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FDA Suggests Labeling Changes to Attack the Obesity Issue

Date: Apr 01, 2004


The tobacco industry just got some good news: The Food and Drug Administration (FDA) may soon no longer consider tobacco to be the leading preventable cause of death in the U.S.; instead, that honor may go to obesity.

It is pretty obvious that America has a weight problem. With the recent release of FDA's Obesity Working Group (OWG) report and recommendations, that diagnosis has now become official, and the government has decided to do something about it. Mostly, what the government intends to do is to encourage modifications to nutrition fact panels and other parts of food labels to help inform and educate Americans on the caloric intake associated with the foods they eat. However, the agency may also take some other steps as well, including enforcement actions both for inaccurate labeling for food products and false or misleading claims for dietary supplements.

First, The Facts

The Center for Disease Control and Prevention (CDC), a sister agency of FDA in the Department of Health and Human Services, recently estimated that 64% of all Americans are overweight, including more than 30% who are considered obese. About 15% of children and adolescents, aged 6 to 19, are overweight; this is almost double the rate of two decades ago.

According to both CDC and FDA, this increase in weight is taking its toll on American health. Overweight and obesity increase the risk for coronary heart disease, type II diabetes and certain cancers. FDA's work group also cites some estimates which indicate that at least 400,000 deaths each year may be attributed to health problems related to obesity. The costs are also quite staggering, estimated at about $117 billion per year, including more than $50 billion in avoidable medical costs.

Often missing in the equation, however, are the people who deserve the most blame, that is, the "victims" themselves who can't seem to push away from the table.

FDA recognizes that "the problem of obesity has no single cause," and that there will be no single solution. According to the Agency, obesity will be brought under control through numerous coordinated, complementary efforts from a variety of sectors of society.

That being said, the OWG recommendations are centered on the "scientific fact that weight control is primarily a function of caloric balance" and focus on "calorie counting." Thus, FDA intends to encourage food manufacturers and restaurateurs to give consumers the information that they need to maintain a healthy diet.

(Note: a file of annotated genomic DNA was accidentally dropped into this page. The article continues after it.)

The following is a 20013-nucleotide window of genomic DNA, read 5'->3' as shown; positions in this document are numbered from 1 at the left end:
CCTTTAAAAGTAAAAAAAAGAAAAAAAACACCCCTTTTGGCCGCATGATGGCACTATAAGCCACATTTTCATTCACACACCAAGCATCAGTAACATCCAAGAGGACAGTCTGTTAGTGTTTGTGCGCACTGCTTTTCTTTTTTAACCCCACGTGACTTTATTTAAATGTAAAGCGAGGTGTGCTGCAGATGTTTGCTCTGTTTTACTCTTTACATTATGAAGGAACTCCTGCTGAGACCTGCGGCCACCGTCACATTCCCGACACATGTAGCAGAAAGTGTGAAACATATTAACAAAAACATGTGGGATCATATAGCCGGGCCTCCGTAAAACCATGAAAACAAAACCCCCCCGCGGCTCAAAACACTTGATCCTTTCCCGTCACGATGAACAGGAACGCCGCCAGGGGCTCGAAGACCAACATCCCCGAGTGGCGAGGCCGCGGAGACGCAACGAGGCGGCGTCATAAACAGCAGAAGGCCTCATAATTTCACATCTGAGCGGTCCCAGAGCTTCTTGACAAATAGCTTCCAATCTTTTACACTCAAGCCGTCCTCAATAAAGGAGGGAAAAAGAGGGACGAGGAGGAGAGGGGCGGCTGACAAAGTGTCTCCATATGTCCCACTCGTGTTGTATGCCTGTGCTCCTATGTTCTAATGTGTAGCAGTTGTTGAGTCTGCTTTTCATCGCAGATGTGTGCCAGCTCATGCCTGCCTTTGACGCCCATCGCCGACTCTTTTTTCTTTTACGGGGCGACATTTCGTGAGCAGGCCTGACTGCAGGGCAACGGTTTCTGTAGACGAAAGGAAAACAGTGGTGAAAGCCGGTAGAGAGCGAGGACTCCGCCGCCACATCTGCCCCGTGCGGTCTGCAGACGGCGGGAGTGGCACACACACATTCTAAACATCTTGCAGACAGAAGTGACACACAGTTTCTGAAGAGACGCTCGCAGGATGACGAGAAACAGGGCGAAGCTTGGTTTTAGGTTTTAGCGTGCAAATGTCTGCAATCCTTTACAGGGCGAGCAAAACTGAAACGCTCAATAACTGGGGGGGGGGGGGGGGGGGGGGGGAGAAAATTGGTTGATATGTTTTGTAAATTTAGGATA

Second, The Advice

In its report, FDA has several recommendations on how this can be done:

  • FDA is seeking significant modifications to the nutrition fact panel on most food products. The Agency intends to initiate rulemaking on how to give more prominence to calories on food labels. Further, FDA wants manufacturers to start labeling food products as a single serving if the entire content of the package can reasonably be consumed in a single eating occasion. For example, a 20 ounce bottle of soda currently lists 110 calories per serving and 21/2 servings per bottle (see illustration). FDA says this serving size should be changed.
  • FDA also is considering authorizing health claims for food products that meet FDA's definition of "reduced" or "low" calorie food. Such a health claim for reduced or low calorie food might be: "Diets low in calories may reduce the risk of obesity, which is associated with Type II diabetes, heart disease, and certain cancers."
  • The Agency is considering a proposal that will provide for nutrient content claims related to the carbohydrate contents of foods, including guidance for use of the term "net" carbohydrates.
  • FDA is encouraging food companies to use comparative labeling and dietary guidance statements that would help consumers make healthy substitutions and pay attention to caloric balance. An example of the former would be, "Instead of cherry pie, try our delicious low fat cherry yogurt." An example of the latter, " To manage your weight, balance the calories you eat with your physical activity."
  • If this encouragement doesn't work, it appears that FDA will ratchet up the stakes by bringing enforcement actions for what it considers to be inaccurate or misleading labels, especially regarding serving sizes.
  • And, never wishing to leave its animus against the dietary supplement industry far behind, the Agency will continue to work with the Federal Trade Commission to target dietary supplement products that make false or misleading weight loss claims. FDA is even exploring the concept of third party certification of weight loss diet plans and related products.

In a crude paraphrase of the words of William Shakespeare, the problem lies not so much in our food, but in the amount of it that we eat - and no amount of laying blame, or filing lawsuits, is going to resolve that problem. FDA hopes that the steps it outlines in this report will provide the basic framework for changing the way that Americans think about diet and weight.

Caption:
Changes to the Nutrition Facts box will focus on calories, serving size and "net" carbohydrate content.

Used with permission. Copyright FOOD & DRUG PACKAGING, May, 2004.

For further information about this article, please contact George G. Misko at 202-434-4170 or by email at misko@khlaw.com.